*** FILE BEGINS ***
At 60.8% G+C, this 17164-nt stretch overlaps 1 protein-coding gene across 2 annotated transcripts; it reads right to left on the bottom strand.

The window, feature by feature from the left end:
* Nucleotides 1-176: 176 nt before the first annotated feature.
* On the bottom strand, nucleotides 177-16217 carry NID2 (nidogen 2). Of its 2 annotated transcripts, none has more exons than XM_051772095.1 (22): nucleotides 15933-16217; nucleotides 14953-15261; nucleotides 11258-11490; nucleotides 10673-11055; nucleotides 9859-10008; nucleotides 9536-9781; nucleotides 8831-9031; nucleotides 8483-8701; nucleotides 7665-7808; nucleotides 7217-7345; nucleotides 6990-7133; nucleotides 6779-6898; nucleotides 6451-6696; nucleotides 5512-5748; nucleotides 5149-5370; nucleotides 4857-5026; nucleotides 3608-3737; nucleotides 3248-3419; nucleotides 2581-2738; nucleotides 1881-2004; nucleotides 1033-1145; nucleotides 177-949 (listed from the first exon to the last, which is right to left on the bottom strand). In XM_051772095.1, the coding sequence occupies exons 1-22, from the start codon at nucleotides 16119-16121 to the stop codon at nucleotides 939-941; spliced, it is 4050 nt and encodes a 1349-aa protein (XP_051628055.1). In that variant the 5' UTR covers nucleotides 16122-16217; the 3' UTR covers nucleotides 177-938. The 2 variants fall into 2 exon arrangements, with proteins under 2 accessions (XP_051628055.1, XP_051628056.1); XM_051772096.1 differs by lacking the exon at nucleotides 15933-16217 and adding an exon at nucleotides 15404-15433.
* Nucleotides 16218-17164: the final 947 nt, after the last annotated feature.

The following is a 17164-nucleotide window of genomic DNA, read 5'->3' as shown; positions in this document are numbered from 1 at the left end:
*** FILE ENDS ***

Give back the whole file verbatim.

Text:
At 60.8% G+C, this 17164-nt stretch overlaps 1 protein-coding gene across 2 annotated transcripts; it reads right to left on the bottom strand.

The window, feature by feature from the left end:
* Nucleotides 1-176: 176 nt before the first annotated feature.
* On the bottom strand, nucleotides 177-16217 carry NID2 (nidogen 2). Of its 2 annotated transcripts, none has more exons than XM_051772095.1 (22): nucleotides 15933-16217; nucleotides 14953-15261; nucleotides 11258-11490; nucleotides 10673-11055; nucleotides 9859-10008; nucleotides 9536-9781; nucleotides 8831-9031; nucleotides 8483-8701; nucleotides 7665-7808; nucleotides 7217-7345; nucleotides 6990-7133; nucleotides 6779-6898; nucleotides 6451-6696; nucleotides 5512-5748; nucleotides 5149-5370; nucleotides 4857-5026; nucleotides 3608-3737; nucleotides 3248-3419; nucleotides 2581-2738; nucleotides 1881-2004; nucleotides 1033-1145; nucleotides 177-949 (listed from the first exon to the last, which is right to left on the bottom strand). In XM_051772095.1, the coding sequence occupies exons 1-22, from the start codon at nucleotides 16119-16121 to the stop codon at nucleotides 939-941; spliced, it is 4050 nt and encodes a 1349-aa protein (XP_051628055.1). In that variant the 5' UTR covers nucleotides 16122-16217; the 3' UTR covers nucleotides 177-938. The 2 variants fall into 2 exon arrangements, with proteins under 2 accessions (XP_051628055.1, XP_051628056.1); XM_051772096.1 differs by lacking the exon at nucleotides 15933-16217 and adding an exon at nucleotides 15404-15433.
* Nucleotides 16218-17164: the final 947 nt, after the last annotated feature.

The following is a 17164-nucleotide window of genomic DNA, read 5'->3' as shown; positions in this document are numbered from 1 at the left end: